ICD-10-CM Code C79.40

Secondary malignant neoplasm of unspecified part of nervous system

Version 2020 Billable Code Neoplasm Malignant Secondary

Valid for Submission

C79.40 is a billable code used to specify a medical diagnosis of secondary malignant neoplasm of unspecified part of nervous system. The code is valid for the year 2020 for the submission of HIPAA-covered transactions. The ICD-10-CM code C79.40 might also be used to specify conditions or terms like metastasis to peripheral nerve or secondary malignant neoplasm of central nervous system or secondary malignant neoplasm of nervous system.

The following anatomical sites found in the Table of Neoplasms apply to this code given the correct histological behavior: central nervous system or nervous system (central) or pia mater .

ICD-10:C79.40
Short Description:Secondary malignant neoplasm of unsp part of nervous system
Long Description:Secondary malignant neoplasm of unspecified part of nervous system

Synonyms

The following clinical terms are approximate synonyms or lay terms that might be used to identify the correct diagnosis code:

  • Metastasis to peripheral nerve
  • Secondary malignant neoplasm of central nervous system
  • Secondary malignant neoplasm of nervous system

Convert C79.40 to ICD-9

  • 198.4 - Sec malig neo nerve NEC (Approximate Flag)

Code Classification

  • Neoplasms (C00–D48)
    • Malignant neoplasms of ill-defined, other secondary and unspecified sites (C76-C80)
      • Secondary malignant neoplasm of other and unspecified sites (C79)

Code History

  • FY 2016 - New Code, effective from 10/1/2015 through 9/30/2016
    (First year ICD-10-CM implemented into the HIPAA code set)
  • FY 2017 - No Change, effective from 10/1/2016 through 9/30/2017
  • FY 2018 - No Change, effective from 10/1/2017 through 9/30/2018
  • FY 2019 - No Change, effective from 10/1/2018 through 9/30/2019
  • FY 2020 - No Change, effective from 10/1/2019 through 9/30/2020

Table of Neoplasms

The code C79.40 is included in the table of neoplasms by anatomical site. For each site there are six possible code numbers according to whether the neoplasm in question is malignant, benign, in situ, of uncertain behavior, or of unspecified nature. The description of the neoplasm will often indicate which of the six columns is appropriate.

Where such descriptors are not present, the remainder of the Index should be consulted where guidance is given to the appropriate column for each morphological (histological) variety listed. However, the guidance in the Index can be overridden if one of the descriptors mentioned above is present.

Neoplasm, neoplastic Malignant
Primary
Malignant
Secondary
CaInSitu Benign Uncertain
Behavior
Unspecified
Behavior
»central nervous system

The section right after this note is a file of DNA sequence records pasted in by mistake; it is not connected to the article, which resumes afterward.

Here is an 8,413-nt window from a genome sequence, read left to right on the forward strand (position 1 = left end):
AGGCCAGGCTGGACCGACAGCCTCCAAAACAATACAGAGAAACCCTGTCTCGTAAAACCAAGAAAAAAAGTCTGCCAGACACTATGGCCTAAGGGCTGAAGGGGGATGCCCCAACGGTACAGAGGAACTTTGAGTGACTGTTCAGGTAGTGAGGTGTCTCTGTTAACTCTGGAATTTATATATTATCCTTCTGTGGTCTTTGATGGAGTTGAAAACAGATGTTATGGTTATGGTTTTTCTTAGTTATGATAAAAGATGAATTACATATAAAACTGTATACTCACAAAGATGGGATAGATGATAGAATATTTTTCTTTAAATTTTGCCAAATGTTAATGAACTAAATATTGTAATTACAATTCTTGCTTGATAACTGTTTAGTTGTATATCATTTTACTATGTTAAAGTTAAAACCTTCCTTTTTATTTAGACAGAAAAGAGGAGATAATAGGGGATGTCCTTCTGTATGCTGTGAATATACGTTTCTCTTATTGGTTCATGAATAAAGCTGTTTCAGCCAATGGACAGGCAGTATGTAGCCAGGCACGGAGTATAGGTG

C72.9C79.40
»nervous system (central)
C72.9C79.40D33.9D43.9D49.7
»pia mater
C70.9C79.40D32.9D42.9D49.7

Information for Patients


Cancer

Cancer begins in your cells, which are the building blocks of your body. Normally, your body forms new cells as you need them, replacing old cells that die. Sometimes this process goes wrong. New cells grow even when you don't need them, and old cells don't die when they should. These extra cells can form a mass called a tumor. Tumors can be benign or malignant. Benign tumors aren't cancer while malignant ones are. Cells from malignant tumors can invade nearby tissues. They can also break away and spread to other parts of the body.

Cancer is not just one disease but many diseases. There are more than 100 different types of cancer. Most cancers are named for where they start. For example, lung cancer starts in the lung, and breast cancer starts in the breast. The spread of cancer from one part of the body to another is called metastasis. Symptoms and treatment depend on the cancer type and how advanced it is. Most treatment plans may include surgery, radiation and/or chemotherapy. Some may involve hormone therapy, immunotherapy or other types of biologic therapy, or stem cell transplantation.

NIH: National Cancer Institute


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Neurologic Diseases

The brain, spinal cord, and nerves make up the nervous system. Together they control all the workings of the body. When something goes wrong with a part of your nervous system, you can have trouble moving, speaking, swallowing, breathing, or learning. You can also have problems with your memory, senses, or mood.

There are more than 600 neurologic diseases. Major types include

  • Diseases caused by faulty genes, such as Huntington's disease and muscular dystrophy
  • Problems with the way the nervous system develops, such as spina bifida
  • Degenerative diseases, where nerve cells are damaged or die, such as Parkinson's disease and Alzheimer's disease
  • Diseases of the blood vessels that supply the brain, such as stroke
  • Injuries to the spinal cord and brain
  • Seizure disorders, such as epilepsy
  • Cancer, such as brain tumors
  • infections, such as meningitis

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